Showing posts from December, 2009

Stop the Exchange account getting set as default in Outlook

By default in a Microsoft Small Business Server environment, every time a user logs into their client PC a script is run which (among other things) changes their Outlook profile, setting their default account to the Exchange server. This can be a major pain for users who have a POP account(s) setup as default in their Outlook profile.  It means that each time they login they must go into Tools | Accounts and set their POP account to be default. There is thankfully a fairly straightforward fix… Open REGEDIT on the client computer (Start | Run | regedit) and navigate to HKEY Local Machine\Software\Microsoft\SmallBusinessServer\ClientSetup. Create a DWORD entry here named “NoTransportOrder” and give this a value of “1”. The transport order will not be changed next time the user logs in. In my opinion it’s way better to have your clients setup to use Exchange and have Exchange send and receive email for them.  Having clients collecting POP is messy.  But in the real wor


I sometimes have to deal with customer computers whose Outlook PST or OST files have become corrupted.  Very often the fix is to run SCANPST.EXE on the offending PST/OST file.   However, every time I go to do this I forget where the two executable files are.  Here is where they are on a Vista machine running Office 2007: C:\Program Files\Microsoft Office\Office12 I hope this helps.

I won’t be buying a Seagate product for a long time

I’ve been in the IT business for over 10 years now and for a long time regarded Seagate as brand to be relied on.  They seemed to have a high level of design integrity and quality.  The FreeAgent Pro external drives were fantastic – fast, quiet, reliable.  The 750GB ST3750640NS internal drives were solid and speedy.  But things have changed. I have never been so singularly disappointed with any IT products as I have with the hard drives Seagate has produced this year.  Apparently they have shifted their production facility to the far east.  Whatever the reason, there is absolutely no excuse for the staggering level of shoddy build quality of their current crop of hard drives. I would say that in the last year approximately 80% of the PC’s, Servers, and NASes I have re-sold with Seagate hard drives and upgraded with Seagate hard drives have had drive failures.  The figure may even be bigger. To make matters worse, their RMA policy requires they receive the faulty drive before they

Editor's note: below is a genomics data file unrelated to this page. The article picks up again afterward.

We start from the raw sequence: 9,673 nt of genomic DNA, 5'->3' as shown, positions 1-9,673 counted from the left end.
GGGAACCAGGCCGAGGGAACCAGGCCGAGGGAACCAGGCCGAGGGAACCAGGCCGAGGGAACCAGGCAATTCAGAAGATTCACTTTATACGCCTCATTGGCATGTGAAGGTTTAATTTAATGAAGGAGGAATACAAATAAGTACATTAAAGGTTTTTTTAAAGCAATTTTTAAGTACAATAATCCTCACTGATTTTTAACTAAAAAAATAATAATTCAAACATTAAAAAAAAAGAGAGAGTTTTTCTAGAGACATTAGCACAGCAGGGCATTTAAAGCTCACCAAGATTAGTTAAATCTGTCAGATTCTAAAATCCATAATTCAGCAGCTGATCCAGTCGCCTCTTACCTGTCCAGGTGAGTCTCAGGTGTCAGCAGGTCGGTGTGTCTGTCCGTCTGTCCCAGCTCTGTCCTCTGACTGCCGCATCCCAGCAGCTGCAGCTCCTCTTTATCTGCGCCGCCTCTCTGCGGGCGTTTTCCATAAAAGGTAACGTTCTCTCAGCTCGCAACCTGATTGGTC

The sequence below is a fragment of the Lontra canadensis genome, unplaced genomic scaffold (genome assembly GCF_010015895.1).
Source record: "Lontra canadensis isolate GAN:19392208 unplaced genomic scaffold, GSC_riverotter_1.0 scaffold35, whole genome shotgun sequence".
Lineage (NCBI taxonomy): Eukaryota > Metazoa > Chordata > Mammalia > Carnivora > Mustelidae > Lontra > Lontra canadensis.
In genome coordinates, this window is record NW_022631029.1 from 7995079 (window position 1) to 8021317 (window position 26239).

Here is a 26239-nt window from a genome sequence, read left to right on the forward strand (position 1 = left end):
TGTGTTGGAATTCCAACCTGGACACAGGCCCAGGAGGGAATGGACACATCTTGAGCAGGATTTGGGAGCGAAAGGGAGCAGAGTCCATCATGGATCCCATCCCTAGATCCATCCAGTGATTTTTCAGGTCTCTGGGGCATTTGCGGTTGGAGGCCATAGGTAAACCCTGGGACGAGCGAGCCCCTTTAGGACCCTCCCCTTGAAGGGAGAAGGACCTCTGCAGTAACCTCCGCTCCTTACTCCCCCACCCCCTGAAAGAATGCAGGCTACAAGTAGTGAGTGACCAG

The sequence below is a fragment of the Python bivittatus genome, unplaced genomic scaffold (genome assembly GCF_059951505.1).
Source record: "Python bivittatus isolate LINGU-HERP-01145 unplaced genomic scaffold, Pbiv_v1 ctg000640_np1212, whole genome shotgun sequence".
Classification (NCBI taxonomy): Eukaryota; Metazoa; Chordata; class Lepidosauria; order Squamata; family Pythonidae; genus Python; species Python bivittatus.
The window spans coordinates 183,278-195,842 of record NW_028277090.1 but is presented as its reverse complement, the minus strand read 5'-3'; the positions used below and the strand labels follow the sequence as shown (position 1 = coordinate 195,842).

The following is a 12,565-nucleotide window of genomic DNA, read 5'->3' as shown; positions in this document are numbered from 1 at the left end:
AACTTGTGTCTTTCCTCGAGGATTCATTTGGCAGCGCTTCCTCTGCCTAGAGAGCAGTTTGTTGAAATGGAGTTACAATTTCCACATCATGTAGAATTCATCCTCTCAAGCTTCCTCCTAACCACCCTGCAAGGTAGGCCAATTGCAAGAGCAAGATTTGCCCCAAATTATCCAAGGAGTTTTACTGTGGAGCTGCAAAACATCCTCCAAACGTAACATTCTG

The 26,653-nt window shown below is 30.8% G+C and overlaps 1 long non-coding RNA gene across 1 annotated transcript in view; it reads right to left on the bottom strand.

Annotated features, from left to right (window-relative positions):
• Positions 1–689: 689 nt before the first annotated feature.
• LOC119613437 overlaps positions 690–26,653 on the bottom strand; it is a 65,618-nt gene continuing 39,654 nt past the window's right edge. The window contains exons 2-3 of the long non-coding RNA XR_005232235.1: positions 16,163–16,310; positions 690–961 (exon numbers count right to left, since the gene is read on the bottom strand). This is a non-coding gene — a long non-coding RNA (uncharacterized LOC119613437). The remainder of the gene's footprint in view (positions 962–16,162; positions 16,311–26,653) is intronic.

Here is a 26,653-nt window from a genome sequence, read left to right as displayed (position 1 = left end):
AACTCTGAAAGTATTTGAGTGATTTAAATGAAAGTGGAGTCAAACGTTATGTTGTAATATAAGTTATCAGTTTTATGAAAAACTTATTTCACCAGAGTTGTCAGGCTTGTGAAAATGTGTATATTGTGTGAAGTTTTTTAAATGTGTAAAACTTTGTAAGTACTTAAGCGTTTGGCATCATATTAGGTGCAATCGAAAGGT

Using VoIP with SmoothWall

I’ve been playing with SmoothWall Express (Polar) recently and am generally pretty impressed.  However, my Linksys SPA921 IP Phone hadn’t been working.  I decided to turn my attention to it today. The phone wouldn’t give a dial tone at all unless I used the “SIP Proxy” option in SmoothWall, however, that wouldn’t allow any outgoing calls.  I tried creating various exceptions in the firewall, even setting the phone to be an “always allowed machine”, all to no avail. Then I hit on the solution… I had a BT ADSL router connecting to the internet performing NAT, the SmoothWall connected to this performing NAT, and the IP Phone connecting to the SmoothWall as shown in the diagram below: SIP doesn’t appear to play nicely with this double-NAT arrangement.  So I changed the WAN configuration on my BT ADSL router to run in “Bridged” mode and then configured the “Red” (internet) interface on the SmoothWall to run in PPPoE mode.  This required configuring the BT broadband username and pa

Steve Ballmer is completely sane

Microsoft CEO Steve Ballmer is a genius.  You think I’m exaggerating?  Take a look at these videos. Actually, to be fair, I find watching these and anything to do with Steve Ballmer completely fascinating!  He really is larger than life and a force to be reckoned with. Ladies and gentlemen, STEVE BALLMER! Developers, developers, developers, developers…! I’m a PC and I love this company! Selling Windows 1.0 Selling Windows XP

Burn ISO files in Windows 7

Just discovered a great feature in Windows 7, thanks to ...  Rather than having to install dedicated burning software, you can now burn an ISO file directly to disc from within Windows 7.  To do this just double-click on the ISO file and the following window will open: After popping in a blank disc, choose the drive to which you want to burn, opt for verifying the file after burning if you require… Windows takes care of the rest.  It’s certainly basic but it’s perfectly functional and does everything I need it to.  Nice one Microsoft!